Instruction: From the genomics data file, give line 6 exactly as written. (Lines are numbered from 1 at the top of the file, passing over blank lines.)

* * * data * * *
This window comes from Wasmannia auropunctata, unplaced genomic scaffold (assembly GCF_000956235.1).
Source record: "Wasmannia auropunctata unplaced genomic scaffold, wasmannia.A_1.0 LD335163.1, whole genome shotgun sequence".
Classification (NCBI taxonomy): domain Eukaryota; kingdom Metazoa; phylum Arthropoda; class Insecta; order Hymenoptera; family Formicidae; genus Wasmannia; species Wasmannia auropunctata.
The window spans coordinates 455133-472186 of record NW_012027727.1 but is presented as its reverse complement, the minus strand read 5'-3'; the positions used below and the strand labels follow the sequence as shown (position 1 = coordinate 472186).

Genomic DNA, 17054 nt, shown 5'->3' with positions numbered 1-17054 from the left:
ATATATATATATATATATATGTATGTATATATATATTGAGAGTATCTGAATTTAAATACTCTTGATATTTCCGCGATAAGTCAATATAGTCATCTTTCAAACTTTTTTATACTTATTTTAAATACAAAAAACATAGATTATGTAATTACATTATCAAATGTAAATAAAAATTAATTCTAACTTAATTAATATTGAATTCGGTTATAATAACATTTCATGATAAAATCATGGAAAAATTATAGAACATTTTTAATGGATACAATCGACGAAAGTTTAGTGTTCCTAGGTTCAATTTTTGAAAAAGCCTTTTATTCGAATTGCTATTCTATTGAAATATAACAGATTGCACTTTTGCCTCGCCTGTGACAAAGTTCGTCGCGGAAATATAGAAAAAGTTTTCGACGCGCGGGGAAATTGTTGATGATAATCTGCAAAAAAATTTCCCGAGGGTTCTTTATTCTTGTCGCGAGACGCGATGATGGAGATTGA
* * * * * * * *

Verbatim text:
ATATATATATATATATATATGTATGTATATATATATTGAGAGTATCTGAATTTAAATACTCTTGATATTTCCGCGATAAGTCAATATAGTCATCTTTCAAACTTTTTTATACTTATTTTAAATACAAAAAACATAGATTATGTAATTACATTATCAAATGTAAATAAAAATTAATTCTAACTTAATTAATATTGAATTCGGTTATAATAACATTTCATGATAAAATCATGGAAAAATTATAGAACATTTTTAATGGATACAATCGACGAAAGTTTAGTGTTCCTAGGTTCAATTTTTGAAAAAGCCTTTTATTCGAATTGCTATTCTATTGAAATATAACAGATTGCACTTTTGCCTCGCCTGTGACAAAGTTCGTCGCGGAAATATAGAAAAAGTTTTCGACGCGCGGGGAAATTGTTGATGATAATCTGCAAAAAAATTTCCCGAGGGTTCTTTATTCTTGTCGCGAGACGCGATGATGGAGATTGA